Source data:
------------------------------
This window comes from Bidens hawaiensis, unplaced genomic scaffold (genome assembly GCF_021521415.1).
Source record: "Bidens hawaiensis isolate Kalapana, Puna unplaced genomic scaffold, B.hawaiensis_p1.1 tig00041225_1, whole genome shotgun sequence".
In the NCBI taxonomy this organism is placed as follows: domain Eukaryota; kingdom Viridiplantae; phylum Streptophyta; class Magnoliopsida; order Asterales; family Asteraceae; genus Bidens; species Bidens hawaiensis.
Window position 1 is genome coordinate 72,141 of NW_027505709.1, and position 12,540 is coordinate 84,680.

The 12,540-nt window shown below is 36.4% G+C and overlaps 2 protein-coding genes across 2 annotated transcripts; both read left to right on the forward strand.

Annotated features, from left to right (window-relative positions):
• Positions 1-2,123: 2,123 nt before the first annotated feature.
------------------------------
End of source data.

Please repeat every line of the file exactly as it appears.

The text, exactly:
This window comes from Bidens hawaiensis, unplaced genomic scaffold (genome assembly GCF_021521415.1).
Source record: "Bidens hawaiensis isolate Kalapana, Puna unplaced genomic scaffold, B.hawaiensis_p1.1 tig00041225_1, whole genome shotgun sequence".
In the NCBI taxonomy this organism is placed as follows: domain Eukaryota; kingdom Viridiplantae; phylum Streptophyta; class Magnoliopsida; order Asterales; family Asteraceae; genus Bidens; species Bidens hawaiensis.
Window position 1 is genome coordinate 72,141 of NW_027505709.1, and position 12,540 is coordinate 84,680.

The 12,540-nt window shown below is 36.4% G+C and overlaps 2 protein-coding genes across 2 annotated transcripts; both read left to right on the forward strand.

Annotated features, from left to right (window-relative positions):
• Positions 1-2,123: 2,123 nt before the first annotated feature.